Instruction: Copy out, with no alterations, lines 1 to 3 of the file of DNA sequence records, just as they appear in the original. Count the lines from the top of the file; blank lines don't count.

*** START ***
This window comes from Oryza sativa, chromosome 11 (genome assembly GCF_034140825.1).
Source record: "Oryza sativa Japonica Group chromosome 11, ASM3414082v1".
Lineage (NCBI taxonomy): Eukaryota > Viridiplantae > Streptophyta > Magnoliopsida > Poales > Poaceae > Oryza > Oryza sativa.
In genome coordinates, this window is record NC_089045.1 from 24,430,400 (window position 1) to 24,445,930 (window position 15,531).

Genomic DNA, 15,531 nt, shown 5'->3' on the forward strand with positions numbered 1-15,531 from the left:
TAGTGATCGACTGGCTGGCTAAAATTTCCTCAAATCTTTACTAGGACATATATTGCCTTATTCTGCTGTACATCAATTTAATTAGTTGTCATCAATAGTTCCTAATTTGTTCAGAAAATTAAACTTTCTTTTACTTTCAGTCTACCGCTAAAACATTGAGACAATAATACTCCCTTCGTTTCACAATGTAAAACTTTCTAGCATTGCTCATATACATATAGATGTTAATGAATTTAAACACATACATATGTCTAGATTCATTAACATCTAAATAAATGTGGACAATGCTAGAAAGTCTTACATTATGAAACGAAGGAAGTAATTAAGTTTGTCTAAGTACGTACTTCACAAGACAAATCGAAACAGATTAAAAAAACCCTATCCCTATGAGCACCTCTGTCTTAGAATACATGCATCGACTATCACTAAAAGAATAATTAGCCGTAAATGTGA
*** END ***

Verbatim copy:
This window comes from Oryza sativa, chromosome 11 (genome assembly GCF_034140825.1).
Source record: "Oryza sativa Japonica Group chromosome 11, ASM3414082v1".
Lineage (NCBI taxonomy): Eukaryota > Viridiplantae > Streptophyta > Magnoliopsida > Poales > Poaceae > Oryza > Oryza sativa.